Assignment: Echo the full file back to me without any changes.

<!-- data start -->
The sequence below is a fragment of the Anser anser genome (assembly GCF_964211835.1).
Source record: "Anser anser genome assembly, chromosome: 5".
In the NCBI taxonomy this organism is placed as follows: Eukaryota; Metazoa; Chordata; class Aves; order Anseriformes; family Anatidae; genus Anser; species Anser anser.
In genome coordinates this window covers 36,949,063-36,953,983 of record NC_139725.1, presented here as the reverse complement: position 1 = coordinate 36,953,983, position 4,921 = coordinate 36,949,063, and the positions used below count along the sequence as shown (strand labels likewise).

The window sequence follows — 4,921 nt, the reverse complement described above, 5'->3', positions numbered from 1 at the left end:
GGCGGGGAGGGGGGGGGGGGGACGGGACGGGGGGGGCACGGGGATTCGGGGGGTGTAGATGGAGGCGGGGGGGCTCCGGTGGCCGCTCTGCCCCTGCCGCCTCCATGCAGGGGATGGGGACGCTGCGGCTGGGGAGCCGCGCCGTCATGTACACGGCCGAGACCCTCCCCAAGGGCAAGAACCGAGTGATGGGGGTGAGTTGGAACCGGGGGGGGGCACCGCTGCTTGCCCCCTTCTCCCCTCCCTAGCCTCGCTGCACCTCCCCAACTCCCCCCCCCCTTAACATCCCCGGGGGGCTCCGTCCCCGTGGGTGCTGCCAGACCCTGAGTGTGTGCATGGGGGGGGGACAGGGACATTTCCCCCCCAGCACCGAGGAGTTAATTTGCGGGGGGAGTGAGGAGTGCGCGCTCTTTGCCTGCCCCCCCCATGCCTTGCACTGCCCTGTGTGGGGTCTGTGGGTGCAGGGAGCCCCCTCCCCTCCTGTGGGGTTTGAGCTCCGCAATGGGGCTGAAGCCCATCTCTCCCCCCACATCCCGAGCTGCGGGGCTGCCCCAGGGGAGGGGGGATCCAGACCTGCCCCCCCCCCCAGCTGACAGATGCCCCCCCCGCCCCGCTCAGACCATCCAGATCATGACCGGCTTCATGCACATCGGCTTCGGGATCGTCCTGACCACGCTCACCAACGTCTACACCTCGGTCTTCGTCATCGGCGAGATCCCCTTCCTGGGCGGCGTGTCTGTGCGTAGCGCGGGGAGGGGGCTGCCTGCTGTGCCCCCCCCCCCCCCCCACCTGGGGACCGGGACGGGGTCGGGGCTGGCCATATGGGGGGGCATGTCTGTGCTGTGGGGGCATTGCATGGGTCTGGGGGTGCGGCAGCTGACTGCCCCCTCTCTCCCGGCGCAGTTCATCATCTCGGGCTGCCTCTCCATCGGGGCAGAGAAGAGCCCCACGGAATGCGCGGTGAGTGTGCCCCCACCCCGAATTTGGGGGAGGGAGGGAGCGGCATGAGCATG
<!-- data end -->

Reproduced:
The sequence below is a fragment of the Anser anser genome (assembly GCF_964211835.1).
Source record: "Anser anser genome assembly, chromosome: 5".
In the NCBI taxonomy this organism is placed as follows: Eukaryota; Metazoa; Chordata; class Aves; order Anseriformes; family Anatidae; genus Anser; species Anser anser.
In genome coordinates this window covers 36,949,063-36,953,983 of record NC_139725.1, presented here as the reverse complement: position 1 = coordinate 36,953,983, position 4,921 = coordinate 36,949,063, and the positions used below count along the sequence as shown (strand labels likewise).

The window sequence follows — 4,921 nt, the reverse complement described above, 5'->3', positions numbered from 1 at the left end:
GGCGGGGAGGGGGGGGGGGGGACGGGACGGGGGGGGCACGGGGATTCGGGGGGTGTAGATGGAGGCGGGGGGGCTCCGGTGGCCGCTCTGCCCCTGCCGCCTCCATGCAGGGGATGGGGACGCTGCGGCTGGGGAGCCGCGCCGTCATGTACACGGCCGAGACCCTCCCCAAGGGCAAGAACCGAGTGATGGGGGTGAGTTGGAACCGGGGGGGGGCACCGCTGCTTGCCCCCTTCTCCCCTCCCTAGCCTCGCTGCACCTCCCCAACTCCCCCCCCCCTTAACATCCCCGGGGGGCTCCGTCCCCGTGGGTGCTGCCAGACCCTGAGTGTGTGCATGGGGGGGGGACAGGGACATTTCCCCCCCAGCACCGAGGAGTTAATTTGCGGGGGGAGTGAGGAGTGCGCGCTCTTTGCCTGCCCCCCCCATGCCTTGCACTGCCCTGTGTGGGGTCTGTGGGTGCAGGGAGCCCCCTCCCCTCCTGTGGGGTTTGAGCTCCGCAATGGGGCTGAAGCCCATCTCTCCCCCCACATCCCGAGCTGCGGGGCTGCCCCAGGGGAGGGGGGATCCAGACCTGCCCCCCCCCCCAGCTGACAGATGCCCCCCCCGCCCCGCTCAGACCATCCAGATCATGACCGGCTTCATGCACATCGGCTTCGGGATCGTCCTGACCACGCTCACCAACGTCTACACCTCGGTCTTCGTCATCGGCGAGATCCCCTTCCTGGGCGGCGTGTCTGTGCGTAGCGCGGGGAGGGGGCTGCCTGCTGTGCCCCCCCCCCCCCCCCACCTGGGGACCGGGACGGGGTCGGGGCTGGCCATATGGGGGGGCATGTCTGTGCTGTGGGGGCATTGCATGGGTCTGGGGGTGCGGCAGCTGACTGCCCCCTCTCTCCCGGCGCAGTTCATCATCTCGGGCTGCCTCTCCATCGGGGCAGAGAAGAGCCCCACGGAATGCGCGGTGAGTGTGCCCCCACCCCGAATTTGGGGGAGGGAGGGAGCGGCATGAGCATG